Marshall Islands Youth Build, Refurbish Seagoing Canoes

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Program jointly funded by local government, U.S. funding

By Giff Johnson

SAIPAN, CNMI (Marianas Variety, Dec. 26, 2012) – Two new 23-foot outrigger sailing canoes were built and three others refurbished by a group of 25 Marshall Islands young men who trained under a master traditional canoe builder on Ebeye Island.

The group graduated earlier in the week in a ceremony on Ebeye recognizing the Ebeye young men for their accomplishments — not only learning to build canoes, but also for their improvements in English and math, as well as general life skills that the Waan Aelon in Majel (Canoes of the Marshall Islands) program emphasizes for all its trainees who participate in the six-month course.

A remarkable development, in light of the high school dropout rate in the Marshall Islands, is that not a single one of the 25 trainees dropped out — an indication of the interest and enthusiasm the group had for the program. It was funded by the Marshall Islands National Training Council and the U.S. federally funded, substance-abuse entity known as the Single State Agency.

"This is the first time in a long while that canoes have been built by regular people on Ebeye," said Waan Aelon in Majel Executive Director Alson Kelen in reference to the fact that the only canoes that have been built on Ebeye in recent years have been commissioned by traditional chiefs.

The Ebeye training — WAM’s first six-month training there — generated strong interest from US Army Kwajalein Atoll workers, with six Americans volunteering their time to teach English, math and other academic skills to the young men — as well as practice for job interviews to help them find jobs after the graduation.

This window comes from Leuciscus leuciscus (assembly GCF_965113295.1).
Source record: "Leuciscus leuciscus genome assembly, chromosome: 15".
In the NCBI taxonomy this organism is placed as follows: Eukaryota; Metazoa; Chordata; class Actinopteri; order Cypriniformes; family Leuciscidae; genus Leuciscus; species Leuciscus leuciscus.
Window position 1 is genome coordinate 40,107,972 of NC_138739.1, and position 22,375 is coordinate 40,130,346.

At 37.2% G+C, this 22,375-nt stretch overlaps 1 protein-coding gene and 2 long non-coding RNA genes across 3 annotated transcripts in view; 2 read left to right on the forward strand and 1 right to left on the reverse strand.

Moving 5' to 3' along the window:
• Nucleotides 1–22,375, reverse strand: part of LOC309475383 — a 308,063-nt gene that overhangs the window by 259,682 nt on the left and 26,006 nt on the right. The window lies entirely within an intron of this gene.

Kelen was delighted with the interest of the Americans who brought important skills to the training to improve the group’s academic skill levels. "A couple of the (Kwajalein-based) teachers offered to volunteer for the next two years," said Kelen. "They are continuing to help and I’m very happy with this."

The canoe program aims to launch a second six-month training program on Ebeye early in 2013 because of strong interest in the program, said Kelen, whose program has been running six-month skills courses in Majuro for more than 10 years. Before the establishment of Waan Aelon in Majel in the mid-1990s, outrigger canoes — which are a foundational element of Marshall Islands culture — were fast disappearing from use.

Master canoe builder Manto Samuel, who supervised the training on Ebeye, has been a lead trainer with the canoe program since the mid-1990s, said Kelen. "I first met him on Ujae Atoll in 1994," Kelen said. "He had already built 10 canoes." He joined the canoe program shortly thereafter and trained to become a master builder and has led training programs for hundreds of young men and women in the Marshall Islands.

Kelen said the just-completed Ebeye training was "a true community program for Kwajalein youth" that involved numerous volunteer partners in delivering the training — from traditional leaders and non-government groups to local businesses.

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